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Black Caucus Finally Gets the Message: Obama’s Not ‘The One’

A Black Agenda Radio commentary by Glen Ford

The Congressional Black Caucus agonizes as the accumulated miseries of their constituents force Black lawmakers to put distance between themselves and Wall Street's ally in the White House, Barack Obama. Ten members of the Caucus boycotted a vote on an Obama bill, to show their displeasure. But until they muster the nerve to vote against their president and his bankster friends, they are just shuckin' and jivin'. 


Black Caucus Finally Gets the Message: Obama’s Not ‘The One’

A Black Agenda Radio commentary by Glen Ford

“The Black and Progressive Caucuses will become worthy of respect when they begin voting against Obama’s Wall Street-inspired legislation.”

One can only hide from reality so long, before it catches up and bites you on the butt. The Congressional Black Caucus has been pretending that Barack Obama is the best thing to hit Washington for Black folks since the Emancipation Proclamation. It was, of course, deliriously wishful thinking, grounded in no reality whatsoever  – a self-induced illusion initially shared by most African Americans and by legions of Kool-Aid drinkers on the white Left, as well.

Obama has lied about many things. But, to be fair, he never told Black people that he had any intention of tackling the kind of institutional racism that for the last 40 years has made Blacks twice as likely to be unemployed as whites. So, when the president says, as he told reporters last weekend, that he won’t lift a finger to ease Depression-level Black unemployment because “it’s a mistake to start thinking in terms of particular ethnic segments of the United States,” then no one should be surprised. This is the same guy that declared, 100 days into his presidency, that a “rising tide lifts all boats,” and Black folks should just quiet down and wait for the tide.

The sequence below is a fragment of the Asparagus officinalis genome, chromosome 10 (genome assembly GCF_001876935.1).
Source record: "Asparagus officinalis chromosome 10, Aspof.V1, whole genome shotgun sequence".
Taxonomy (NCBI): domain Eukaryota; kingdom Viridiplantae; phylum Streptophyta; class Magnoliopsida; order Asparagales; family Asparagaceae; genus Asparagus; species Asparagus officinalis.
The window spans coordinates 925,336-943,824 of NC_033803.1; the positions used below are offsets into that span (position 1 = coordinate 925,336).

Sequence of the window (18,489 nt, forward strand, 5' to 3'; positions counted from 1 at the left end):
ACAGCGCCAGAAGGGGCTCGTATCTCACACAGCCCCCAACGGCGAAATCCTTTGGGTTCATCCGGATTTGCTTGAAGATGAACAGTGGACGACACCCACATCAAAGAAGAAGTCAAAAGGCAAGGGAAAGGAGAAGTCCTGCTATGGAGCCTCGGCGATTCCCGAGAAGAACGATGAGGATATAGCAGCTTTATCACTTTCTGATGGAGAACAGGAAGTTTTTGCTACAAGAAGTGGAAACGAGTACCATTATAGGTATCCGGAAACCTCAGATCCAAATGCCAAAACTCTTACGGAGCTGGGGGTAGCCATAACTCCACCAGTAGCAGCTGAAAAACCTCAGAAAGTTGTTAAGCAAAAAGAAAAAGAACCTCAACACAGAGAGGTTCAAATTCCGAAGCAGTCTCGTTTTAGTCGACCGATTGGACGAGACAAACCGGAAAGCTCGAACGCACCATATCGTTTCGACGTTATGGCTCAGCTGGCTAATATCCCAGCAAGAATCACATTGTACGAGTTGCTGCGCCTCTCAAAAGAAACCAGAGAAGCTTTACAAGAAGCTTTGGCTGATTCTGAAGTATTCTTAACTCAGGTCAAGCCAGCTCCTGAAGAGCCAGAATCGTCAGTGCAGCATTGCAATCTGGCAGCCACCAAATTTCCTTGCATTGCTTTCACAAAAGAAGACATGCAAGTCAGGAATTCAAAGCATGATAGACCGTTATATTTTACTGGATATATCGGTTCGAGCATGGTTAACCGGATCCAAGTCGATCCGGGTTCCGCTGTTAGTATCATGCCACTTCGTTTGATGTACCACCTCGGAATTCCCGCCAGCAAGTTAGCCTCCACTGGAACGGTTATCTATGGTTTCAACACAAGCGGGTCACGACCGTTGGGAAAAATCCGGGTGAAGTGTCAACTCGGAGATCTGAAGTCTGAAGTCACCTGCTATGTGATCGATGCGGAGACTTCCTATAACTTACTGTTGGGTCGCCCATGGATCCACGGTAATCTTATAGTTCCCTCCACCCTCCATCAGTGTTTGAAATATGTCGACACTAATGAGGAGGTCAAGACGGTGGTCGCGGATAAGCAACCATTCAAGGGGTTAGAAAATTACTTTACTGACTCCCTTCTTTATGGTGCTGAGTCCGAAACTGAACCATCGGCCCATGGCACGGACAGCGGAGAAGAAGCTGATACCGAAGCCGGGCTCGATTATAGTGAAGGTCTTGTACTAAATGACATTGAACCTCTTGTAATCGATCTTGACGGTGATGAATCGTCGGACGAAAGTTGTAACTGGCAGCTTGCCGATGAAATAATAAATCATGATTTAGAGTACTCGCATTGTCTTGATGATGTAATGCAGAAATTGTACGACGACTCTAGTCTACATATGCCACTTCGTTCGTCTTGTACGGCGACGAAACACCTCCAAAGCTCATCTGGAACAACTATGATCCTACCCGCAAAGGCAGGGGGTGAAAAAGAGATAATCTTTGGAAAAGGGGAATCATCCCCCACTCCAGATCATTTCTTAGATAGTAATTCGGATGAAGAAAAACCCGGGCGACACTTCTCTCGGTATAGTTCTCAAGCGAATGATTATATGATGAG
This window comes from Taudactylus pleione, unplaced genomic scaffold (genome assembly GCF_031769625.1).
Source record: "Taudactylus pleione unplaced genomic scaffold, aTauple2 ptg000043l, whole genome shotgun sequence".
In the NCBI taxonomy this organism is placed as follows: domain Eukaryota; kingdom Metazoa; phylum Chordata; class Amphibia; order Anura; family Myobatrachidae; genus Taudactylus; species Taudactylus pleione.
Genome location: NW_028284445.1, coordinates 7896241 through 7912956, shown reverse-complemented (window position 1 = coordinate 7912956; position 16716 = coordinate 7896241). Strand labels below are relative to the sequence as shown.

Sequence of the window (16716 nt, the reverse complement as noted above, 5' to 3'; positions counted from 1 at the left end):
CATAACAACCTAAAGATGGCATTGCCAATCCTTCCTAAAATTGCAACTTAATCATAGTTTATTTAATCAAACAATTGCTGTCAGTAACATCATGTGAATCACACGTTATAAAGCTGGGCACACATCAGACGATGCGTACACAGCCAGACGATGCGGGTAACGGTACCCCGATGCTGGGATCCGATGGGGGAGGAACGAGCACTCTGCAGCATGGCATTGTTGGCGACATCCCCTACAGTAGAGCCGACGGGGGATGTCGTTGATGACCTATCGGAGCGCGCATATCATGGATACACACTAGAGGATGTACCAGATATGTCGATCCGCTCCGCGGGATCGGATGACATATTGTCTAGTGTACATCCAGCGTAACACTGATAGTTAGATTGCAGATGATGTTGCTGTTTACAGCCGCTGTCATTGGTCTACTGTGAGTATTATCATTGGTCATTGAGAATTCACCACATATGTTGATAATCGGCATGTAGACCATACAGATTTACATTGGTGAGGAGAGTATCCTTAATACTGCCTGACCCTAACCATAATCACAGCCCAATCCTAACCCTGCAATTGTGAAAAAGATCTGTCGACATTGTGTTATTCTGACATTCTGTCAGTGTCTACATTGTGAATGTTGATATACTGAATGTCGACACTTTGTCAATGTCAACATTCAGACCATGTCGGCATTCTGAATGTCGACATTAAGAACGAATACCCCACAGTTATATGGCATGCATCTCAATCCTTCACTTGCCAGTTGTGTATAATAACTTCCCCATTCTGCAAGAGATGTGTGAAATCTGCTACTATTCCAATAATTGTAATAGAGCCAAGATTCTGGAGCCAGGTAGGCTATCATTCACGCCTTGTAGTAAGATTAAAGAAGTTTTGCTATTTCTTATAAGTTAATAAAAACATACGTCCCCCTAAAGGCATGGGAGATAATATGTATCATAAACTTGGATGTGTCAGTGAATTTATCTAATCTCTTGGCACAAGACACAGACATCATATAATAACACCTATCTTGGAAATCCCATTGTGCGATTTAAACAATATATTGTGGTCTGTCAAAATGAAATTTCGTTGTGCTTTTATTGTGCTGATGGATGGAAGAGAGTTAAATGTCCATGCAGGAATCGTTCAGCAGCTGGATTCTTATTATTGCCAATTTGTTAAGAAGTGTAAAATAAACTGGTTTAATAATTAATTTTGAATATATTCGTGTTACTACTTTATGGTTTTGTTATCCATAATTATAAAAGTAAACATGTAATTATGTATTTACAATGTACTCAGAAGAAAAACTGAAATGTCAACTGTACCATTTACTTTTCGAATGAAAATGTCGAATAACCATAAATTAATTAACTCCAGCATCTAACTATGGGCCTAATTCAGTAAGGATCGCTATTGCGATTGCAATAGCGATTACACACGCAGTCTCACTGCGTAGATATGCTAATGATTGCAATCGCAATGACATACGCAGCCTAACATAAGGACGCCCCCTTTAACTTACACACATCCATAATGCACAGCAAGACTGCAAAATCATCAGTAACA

Unfortunately, Black lawmakers’ constituents have been swamped by the tides of joblessness and home foreclosure. They want their representatives to do something about it – to at least holler when they hurt. Last week, ten members of the Black Caucus staged a demonstration boycott of a committee vote on Obama’s pitifully weak financial regulations bill, which passed anyway.

"Since last September,” said Los Angeles Congresswoman Maxine Waters, “we have continuously voted for bailouts and reform for the very institutions that created this devastation, without properly protecting the African-American community or small business. That stops today." The Black Caucus, said Waters, “can no longer afford for our public policy to be defined by the worldview of Wall Street.”

“Obama won’t lift a finger to ease Depression-level Black unemployment.”

The statement makes great sense, although it comes rather late. The Black and Progressive Caucuses will only become worthy of respect when they begin voting against Obama’s Wall Street-inspired legislation, rather than staging boycotts when it doesn’t much matter. It will be easier to believe that the Black Caucus has wised up to Obama when they vote against funding his wars in Afghanistan and Pakistan, and against his horrific private insurance bailout bill that masquerades as health care reform.

Detroit Congressman John Conyers, Dean of the Black Caucus, has said the president bows down to “nutty right-wing proposals” on health care, and that he's tired of “saving Obama's can.” Several weeks ago, Conyers got a telephone call from the White House in which the president asked why Conyers was “demeaning” him in public. “Let's talk about it,” said Obama. Conyers says he's in no mood to “chat” with the president, and will put his complaints In writing.

Which is just as well. Obama has shown he is ideologically wedded to “the worldview of Wall Street,” as Congresswoman Waters put it. What the Black Caucus and all progressives will have to learn, is that if you want to fight Wall Street, you're going to have to do battle with Obama. It's way past time to put down the Kool-Aid, and start swinging.

For Black Agenda Radio, I'm Glen Ford. On the web, go to

BAR executive editor Glen Ford can be contacted at

Direct download: 20091209_gf_CaucusObama.mp3
Category:politics -- posted at: 5:17am EDT